sci_star_shade_0228.jpgTime magazine’s Michael Lemonick this week reports on competing technologies coming out of Jeremy Kasdin‘s High-Contrast Imaging Laboratorythat could prove crucial for detecting exoplanets — earth-like planets beyond the sun’s orbit that can support life.

One of those technologies, being jointly developed by Kasdin and the Jet Propulsion Lab is a scheme that Lemonick describes as “breathtaking in both its simplicity and its audacity.”

Lemonick explains that exoplanets are hard to detect because the much-brighter light that streams from the stars they orbit washes out the image of faint bodies nearby.

The idea is to block out enough of the sun’s glare so that orbiting planets become visible, much as someone here on earth might hold a hand up to the sky to block the sun’s glare so that the road ahead is visible.The JPL/Princeton team proposes flying a giant “starshade” — otherwise known as an “occulter” — in space, Lemonick reports, “positioning it tens of thousands of miles away from a big orbiting telescope and covering up just enough stellar light to make a planet pop into view.”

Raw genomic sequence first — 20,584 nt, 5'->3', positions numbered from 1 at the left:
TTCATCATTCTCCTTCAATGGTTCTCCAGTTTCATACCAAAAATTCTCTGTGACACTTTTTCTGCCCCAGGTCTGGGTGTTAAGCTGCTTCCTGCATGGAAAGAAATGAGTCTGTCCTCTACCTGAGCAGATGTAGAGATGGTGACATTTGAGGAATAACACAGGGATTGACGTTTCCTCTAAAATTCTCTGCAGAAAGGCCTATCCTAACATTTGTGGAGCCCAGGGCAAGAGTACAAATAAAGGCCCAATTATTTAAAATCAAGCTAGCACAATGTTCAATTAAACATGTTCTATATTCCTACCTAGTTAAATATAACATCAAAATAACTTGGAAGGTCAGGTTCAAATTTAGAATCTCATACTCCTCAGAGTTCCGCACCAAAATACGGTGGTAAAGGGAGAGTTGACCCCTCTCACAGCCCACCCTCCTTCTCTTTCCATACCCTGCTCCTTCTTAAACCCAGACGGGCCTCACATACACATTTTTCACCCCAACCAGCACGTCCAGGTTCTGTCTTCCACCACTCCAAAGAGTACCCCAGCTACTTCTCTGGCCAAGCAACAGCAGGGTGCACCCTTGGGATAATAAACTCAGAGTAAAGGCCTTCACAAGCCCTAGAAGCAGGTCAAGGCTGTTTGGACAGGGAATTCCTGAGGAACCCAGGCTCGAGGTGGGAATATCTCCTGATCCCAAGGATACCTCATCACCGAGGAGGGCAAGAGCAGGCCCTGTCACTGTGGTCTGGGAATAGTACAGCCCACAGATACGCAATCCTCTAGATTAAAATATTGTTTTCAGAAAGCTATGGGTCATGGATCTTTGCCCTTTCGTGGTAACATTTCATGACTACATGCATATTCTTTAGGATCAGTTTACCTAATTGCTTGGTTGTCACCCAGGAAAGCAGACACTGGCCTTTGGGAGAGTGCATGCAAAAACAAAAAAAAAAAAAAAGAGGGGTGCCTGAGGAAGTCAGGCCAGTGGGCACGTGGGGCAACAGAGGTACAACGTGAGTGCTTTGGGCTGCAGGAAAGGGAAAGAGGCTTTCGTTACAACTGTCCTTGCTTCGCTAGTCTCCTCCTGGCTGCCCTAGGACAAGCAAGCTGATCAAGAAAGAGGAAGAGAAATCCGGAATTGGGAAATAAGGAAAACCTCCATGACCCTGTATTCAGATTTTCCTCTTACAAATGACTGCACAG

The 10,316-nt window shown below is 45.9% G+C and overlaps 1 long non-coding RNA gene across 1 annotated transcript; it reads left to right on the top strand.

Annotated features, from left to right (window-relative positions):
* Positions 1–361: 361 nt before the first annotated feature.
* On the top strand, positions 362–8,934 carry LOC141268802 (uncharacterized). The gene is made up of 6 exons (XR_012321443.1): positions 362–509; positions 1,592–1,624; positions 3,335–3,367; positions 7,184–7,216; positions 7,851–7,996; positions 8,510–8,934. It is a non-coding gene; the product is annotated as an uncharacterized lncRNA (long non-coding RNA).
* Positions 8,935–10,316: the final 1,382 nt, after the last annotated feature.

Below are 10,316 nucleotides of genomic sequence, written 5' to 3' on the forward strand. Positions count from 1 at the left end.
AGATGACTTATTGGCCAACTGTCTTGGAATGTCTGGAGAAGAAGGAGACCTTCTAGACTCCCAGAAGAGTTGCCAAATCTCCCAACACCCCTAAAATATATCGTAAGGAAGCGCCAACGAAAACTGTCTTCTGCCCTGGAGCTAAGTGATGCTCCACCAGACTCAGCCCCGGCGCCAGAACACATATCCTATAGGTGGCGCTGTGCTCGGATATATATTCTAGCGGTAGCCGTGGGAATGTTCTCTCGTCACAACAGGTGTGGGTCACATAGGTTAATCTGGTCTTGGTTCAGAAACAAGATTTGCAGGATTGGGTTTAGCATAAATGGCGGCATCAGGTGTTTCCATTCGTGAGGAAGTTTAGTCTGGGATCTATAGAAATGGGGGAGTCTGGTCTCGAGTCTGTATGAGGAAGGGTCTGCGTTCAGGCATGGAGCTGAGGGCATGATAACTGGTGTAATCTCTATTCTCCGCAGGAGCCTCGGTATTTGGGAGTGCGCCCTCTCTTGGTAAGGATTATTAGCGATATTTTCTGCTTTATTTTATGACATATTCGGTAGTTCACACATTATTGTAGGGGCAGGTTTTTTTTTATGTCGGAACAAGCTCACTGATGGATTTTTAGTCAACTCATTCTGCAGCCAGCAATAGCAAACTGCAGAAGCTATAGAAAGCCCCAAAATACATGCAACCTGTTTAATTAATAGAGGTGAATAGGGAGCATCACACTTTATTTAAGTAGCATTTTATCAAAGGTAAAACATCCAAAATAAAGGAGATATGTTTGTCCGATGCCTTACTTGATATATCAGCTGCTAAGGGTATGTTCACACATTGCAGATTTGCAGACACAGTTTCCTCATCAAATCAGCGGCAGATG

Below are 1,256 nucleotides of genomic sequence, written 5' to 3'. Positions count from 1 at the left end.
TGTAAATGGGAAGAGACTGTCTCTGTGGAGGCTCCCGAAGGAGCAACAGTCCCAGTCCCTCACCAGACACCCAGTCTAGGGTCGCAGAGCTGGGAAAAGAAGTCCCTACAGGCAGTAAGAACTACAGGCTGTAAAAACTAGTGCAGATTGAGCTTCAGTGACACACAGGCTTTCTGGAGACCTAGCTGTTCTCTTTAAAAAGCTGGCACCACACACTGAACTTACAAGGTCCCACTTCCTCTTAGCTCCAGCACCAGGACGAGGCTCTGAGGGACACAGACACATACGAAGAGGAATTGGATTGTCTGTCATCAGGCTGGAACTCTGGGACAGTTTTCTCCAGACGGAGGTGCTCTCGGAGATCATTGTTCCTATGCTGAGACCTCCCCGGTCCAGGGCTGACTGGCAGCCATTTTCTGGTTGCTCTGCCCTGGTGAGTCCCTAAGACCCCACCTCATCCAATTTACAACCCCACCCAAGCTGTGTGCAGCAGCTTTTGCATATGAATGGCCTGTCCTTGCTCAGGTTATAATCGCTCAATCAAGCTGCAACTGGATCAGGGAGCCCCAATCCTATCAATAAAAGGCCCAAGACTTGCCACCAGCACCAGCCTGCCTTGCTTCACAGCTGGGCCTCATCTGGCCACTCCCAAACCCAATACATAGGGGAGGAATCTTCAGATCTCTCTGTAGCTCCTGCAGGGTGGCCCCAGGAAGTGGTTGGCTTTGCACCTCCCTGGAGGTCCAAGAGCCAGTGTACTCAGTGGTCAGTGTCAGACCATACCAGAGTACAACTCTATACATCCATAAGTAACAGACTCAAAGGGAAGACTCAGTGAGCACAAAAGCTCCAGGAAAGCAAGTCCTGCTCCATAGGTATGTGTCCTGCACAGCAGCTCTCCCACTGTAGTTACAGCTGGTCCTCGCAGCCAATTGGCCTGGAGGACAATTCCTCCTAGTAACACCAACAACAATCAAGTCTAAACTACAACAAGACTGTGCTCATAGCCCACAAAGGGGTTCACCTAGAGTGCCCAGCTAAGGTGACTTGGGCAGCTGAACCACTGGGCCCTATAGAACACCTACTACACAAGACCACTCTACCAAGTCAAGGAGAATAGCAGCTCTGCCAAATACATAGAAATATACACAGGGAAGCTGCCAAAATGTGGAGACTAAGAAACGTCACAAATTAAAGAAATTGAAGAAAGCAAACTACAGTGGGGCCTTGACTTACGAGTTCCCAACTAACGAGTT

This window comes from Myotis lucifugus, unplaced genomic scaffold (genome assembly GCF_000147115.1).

Another technology Kasdin’s lab is developing is a “coronograph,” which Lemonick explains would put starlight-blocking technology directly into a telescope. Read the full Time report here.

Photo courtesy NASA/JPL-Caltech

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